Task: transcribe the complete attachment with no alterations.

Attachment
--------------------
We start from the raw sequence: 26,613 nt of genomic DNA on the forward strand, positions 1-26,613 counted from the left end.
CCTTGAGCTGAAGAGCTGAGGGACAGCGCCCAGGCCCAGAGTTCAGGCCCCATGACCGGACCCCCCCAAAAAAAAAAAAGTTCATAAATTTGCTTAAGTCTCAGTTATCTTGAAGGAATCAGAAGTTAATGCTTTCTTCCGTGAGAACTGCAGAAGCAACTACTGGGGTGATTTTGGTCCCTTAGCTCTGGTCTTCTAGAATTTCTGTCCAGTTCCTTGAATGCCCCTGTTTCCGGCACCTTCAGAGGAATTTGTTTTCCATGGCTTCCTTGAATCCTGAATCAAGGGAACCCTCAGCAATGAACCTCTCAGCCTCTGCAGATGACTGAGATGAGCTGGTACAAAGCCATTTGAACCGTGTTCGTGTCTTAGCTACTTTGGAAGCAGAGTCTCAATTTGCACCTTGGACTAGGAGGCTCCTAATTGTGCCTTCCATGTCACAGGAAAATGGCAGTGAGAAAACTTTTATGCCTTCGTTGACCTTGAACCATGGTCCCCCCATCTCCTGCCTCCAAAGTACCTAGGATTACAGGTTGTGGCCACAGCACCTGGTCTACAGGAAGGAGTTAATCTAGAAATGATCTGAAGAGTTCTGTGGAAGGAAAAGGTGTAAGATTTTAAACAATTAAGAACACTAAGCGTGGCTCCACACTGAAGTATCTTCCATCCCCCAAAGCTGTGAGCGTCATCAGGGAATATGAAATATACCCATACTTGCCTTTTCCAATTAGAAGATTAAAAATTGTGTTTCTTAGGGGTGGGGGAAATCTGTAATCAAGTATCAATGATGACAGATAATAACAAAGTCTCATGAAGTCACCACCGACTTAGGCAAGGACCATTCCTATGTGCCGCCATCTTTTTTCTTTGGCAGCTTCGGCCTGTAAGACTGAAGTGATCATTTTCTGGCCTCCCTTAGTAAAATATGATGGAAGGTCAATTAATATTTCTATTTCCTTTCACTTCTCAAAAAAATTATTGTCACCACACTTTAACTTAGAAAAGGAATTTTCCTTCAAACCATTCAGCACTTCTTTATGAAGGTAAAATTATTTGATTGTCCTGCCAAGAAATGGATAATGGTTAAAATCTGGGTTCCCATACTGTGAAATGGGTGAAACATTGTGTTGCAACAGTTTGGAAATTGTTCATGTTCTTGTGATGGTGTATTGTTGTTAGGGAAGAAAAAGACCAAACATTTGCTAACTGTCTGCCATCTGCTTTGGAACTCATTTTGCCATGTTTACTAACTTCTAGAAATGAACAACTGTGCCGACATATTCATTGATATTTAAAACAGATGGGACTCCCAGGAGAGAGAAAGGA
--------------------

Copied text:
We start from the raw sequence: 26,613 nt of genomic DNA on the forward strand, positions 1-26,613 counted from the left end.
CCTTGAGCTGAAGAGCTGAGGGACAGCGCCCAGGCCCAGAGTTCAGGCCCCATGACCGGACCCCCCCAAAAAAAAAAAAGTTCATAAATTTGCTTAAGTCTCAGTTATCTTGAAGGAATCAGAAGTTAATGCTTTCTTCCGTGAGAACTGCAGAAGCAACTACTGGGGTGATTTTGGTCCCTTAGCTCTGGTCTTCTAGAATTTCTGTCCAGTTCCTTGAATGCCCCTGTTTCCGGCACCTTCAGAGGAATTTGTTTTCCATGGCTTCCTTGAATCCTGAATCAAGGGAACCCTCAGCAATGAACCTCTCAGCCTCTGCAGATGACTGAGATGAGCTGGTACAAAGCCATTTGAACCGTGTTCGTGTCTTAGCTACTTTGGAAGCAGAGTCTCAATTTGCACCTTGGACTAGGAGGCTCCTAATTGTGCCTTCCATGTCACAGGAAAATGGCAGTGAGAAAACTTTTATGCCTTCGTTGACCTTGAACCATGGTCCCCCCATCTCCTGCCTCCAAAGTACCTAGGATTACAGGTTGTGGCCACAGCACCTGGTCTACAGGAAGGAGTTAATCTAGAAATGATCTGAAGAGTTCTGTGGAAGGAAAAGGTGTAAGATTTTAAACAATTAAGAACACTAAGCGTGGCTCCACACTGAAGTATCTTCCATCCCCCAAAGCTGTGAGCGTCATCAGGGAATATGAAATATACCCATACTTGCCTTTTCCAATTAGAAGATTAAAAATTGTGTTTCTTAGGGGTGGGGGAAATCTGTAATCAAGTATCAATGATGACAGATAATAACAAAGTCTCATGAAGTCACCACCGACTTAGGCAAGGACCATTCCTATGTGCCGCCATCTTTTTTCTTTGGCAGCTTCGGCCTGTAAGACTGAAGTGATCATTTTCTGGCCTCCCTTAGTAAAATATGATGGAAGGTCAATTAATATTTCTATTTCCTTTCACTTCTCAAAAAAATTATTGTCACCACACTTTAACTTAGAAAAGGAATTTTCCTTCAAACCATTCAGCACTTCTTTATGAAGGTAAAATTATTTGATTGTCCTGCCAAGAAATGGATAATGGTTAAAATCTGGGTTCCCATACTGTGAAATGGGTGAAACATTGTGTTGCAACAGTTTGGAAATTGTTCATGTTCTTGTGATGGTGTATTGTTGTTAGGGAAGAAAAAGACCAAACATTTGCTAACTGTCTGCCATCTGCTTTGGAACTCATTTTGCCATGTTTACTAACTTCTAGAAATGAACAACTGTGCCGACATATTCATTGATATTTAAAACAGATGGGACTCCCAGGAGAGAGAAAGGA